Sunday, June 26, 2011

Eldred B. Tresize Narative: Part 3 Life in Leadville

This is a narrative that covers the history of the family of Edward John Tresize and their immigration to America from England. It was originally posted on but is not avail. May have been posted by his children.

My father, Edward, took the job of mine superintendent on April 10, 1898, at the Matchless Mine. Baby Doe Tabor was in charge of giving the gold pieces to my father so he could pay the miners. The miners were paid in $20.00 gold pieces once a month. My father would let me play with the gold pieces on the kitchen table while he figured the monthly payroll with all the windows and doors shut up tight.

A baby sister named Grace, after my mother, was born on January 24, 1901. My mother died of complications just three weeks after my baby sister was born. My mother is buried in the old cemetery in Leadville. My baby sister, Grace, died just a year later on February 15, 1902.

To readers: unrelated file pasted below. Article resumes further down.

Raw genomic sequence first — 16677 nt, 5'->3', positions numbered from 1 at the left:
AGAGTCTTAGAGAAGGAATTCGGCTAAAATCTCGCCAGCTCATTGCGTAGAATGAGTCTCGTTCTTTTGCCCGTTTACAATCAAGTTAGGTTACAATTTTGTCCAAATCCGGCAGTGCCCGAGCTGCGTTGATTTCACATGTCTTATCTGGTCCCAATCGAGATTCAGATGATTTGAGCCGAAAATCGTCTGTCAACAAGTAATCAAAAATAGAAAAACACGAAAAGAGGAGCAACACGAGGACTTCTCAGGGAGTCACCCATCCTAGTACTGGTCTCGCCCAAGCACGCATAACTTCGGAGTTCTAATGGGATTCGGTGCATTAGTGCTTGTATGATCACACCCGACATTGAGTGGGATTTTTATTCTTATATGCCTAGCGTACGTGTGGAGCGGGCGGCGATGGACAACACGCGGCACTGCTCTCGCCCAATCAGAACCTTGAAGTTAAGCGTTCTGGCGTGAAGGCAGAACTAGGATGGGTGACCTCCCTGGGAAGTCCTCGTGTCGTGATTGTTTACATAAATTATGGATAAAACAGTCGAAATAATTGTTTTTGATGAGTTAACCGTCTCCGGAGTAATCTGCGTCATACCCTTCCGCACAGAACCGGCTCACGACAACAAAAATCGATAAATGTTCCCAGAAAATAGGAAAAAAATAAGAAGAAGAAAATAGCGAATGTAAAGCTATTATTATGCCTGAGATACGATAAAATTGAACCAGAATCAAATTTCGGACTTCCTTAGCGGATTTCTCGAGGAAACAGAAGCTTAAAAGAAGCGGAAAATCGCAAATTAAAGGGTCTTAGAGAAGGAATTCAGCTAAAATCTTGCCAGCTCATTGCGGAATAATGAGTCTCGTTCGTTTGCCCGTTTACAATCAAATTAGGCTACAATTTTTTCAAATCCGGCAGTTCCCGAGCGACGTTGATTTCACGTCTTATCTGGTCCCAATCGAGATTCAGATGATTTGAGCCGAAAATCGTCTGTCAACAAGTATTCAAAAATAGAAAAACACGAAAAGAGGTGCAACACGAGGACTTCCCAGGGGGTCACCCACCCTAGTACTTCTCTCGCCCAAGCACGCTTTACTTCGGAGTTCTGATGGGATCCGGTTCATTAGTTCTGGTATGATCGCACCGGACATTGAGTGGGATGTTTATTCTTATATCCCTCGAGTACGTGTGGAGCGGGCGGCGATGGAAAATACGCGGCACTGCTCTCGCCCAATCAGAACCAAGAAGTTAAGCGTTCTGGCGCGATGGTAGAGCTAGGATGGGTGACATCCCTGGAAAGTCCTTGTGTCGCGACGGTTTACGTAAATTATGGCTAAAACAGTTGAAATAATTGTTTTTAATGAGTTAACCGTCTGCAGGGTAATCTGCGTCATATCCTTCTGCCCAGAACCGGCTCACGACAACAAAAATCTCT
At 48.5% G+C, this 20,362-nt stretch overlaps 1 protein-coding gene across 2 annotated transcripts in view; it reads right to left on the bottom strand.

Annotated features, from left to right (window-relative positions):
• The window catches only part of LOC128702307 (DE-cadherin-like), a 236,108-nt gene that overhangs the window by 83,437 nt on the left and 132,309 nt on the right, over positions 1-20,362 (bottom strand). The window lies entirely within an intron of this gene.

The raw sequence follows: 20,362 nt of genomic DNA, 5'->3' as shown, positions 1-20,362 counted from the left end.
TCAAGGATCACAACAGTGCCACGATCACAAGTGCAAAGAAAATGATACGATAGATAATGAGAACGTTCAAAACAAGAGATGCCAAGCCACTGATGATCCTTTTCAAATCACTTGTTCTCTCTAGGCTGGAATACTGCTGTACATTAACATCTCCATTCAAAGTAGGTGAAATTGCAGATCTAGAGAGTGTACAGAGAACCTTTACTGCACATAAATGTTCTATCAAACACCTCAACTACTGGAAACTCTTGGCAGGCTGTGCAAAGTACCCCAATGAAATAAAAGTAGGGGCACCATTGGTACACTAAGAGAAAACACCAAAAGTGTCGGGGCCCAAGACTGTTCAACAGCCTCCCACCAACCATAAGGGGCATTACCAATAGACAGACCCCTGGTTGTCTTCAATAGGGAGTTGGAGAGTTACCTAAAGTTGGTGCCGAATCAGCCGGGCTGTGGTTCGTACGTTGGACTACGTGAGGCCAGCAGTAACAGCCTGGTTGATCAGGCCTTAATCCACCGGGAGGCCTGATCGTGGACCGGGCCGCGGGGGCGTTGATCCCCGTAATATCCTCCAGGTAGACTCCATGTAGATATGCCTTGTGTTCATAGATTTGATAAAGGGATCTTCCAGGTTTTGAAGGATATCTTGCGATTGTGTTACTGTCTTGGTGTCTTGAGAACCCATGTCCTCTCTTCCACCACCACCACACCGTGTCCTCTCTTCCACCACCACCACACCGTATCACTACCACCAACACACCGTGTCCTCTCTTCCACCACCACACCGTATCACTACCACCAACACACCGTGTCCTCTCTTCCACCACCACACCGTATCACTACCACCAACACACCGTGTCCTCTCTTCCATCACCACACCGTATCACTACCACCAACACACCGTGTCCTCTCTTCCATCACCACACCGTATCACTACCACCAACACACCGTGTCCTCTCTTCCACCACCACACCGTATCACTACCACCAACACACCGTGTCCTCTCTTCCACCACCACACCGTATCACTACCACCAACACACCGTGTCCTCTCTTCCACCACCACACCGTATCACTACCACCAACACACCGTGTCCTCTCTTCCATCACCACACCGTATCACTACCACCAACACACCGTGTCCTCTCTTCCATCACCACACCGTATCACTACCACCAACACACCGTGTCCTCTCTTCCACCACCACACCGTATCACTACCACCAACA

Macon the grocer died about the same time as my mother did. Helena married my father a short time later in Glenwood Springs, Colorado and brought into the family a little girl named Hazel. My father adopted Hazel and she took the name Trezise.

We used to play with the Tabor girls, Rosemary Echo, "Silver Dollar" was the dark haired girl and Elizabeth Bonduel "Lilly" was the blond. They lived with their mother at the Matchless mine. They used to ride a white horse down to our house to play with us. They went to school with us in Leadville.

I can remember my little brother Tom was playing with the cat one day. My mother told him to quit pulling the cat's tail and Tom replied, "I'm just holding his tail, the cat is doing all the pulling!"

There were always lots of kids to play with around our house in those early days. Every family had burros, donkeys or horses. I can remember playing "circus" and all the kids would bring their donkeys and pets and we had a lot of fun. The kids knew how to entertain themselves in those days.

We also worked and helped earn money for our families. I got to go down in the mine with my father several times. I worked hauling railroad ties and did odd jobs around town.

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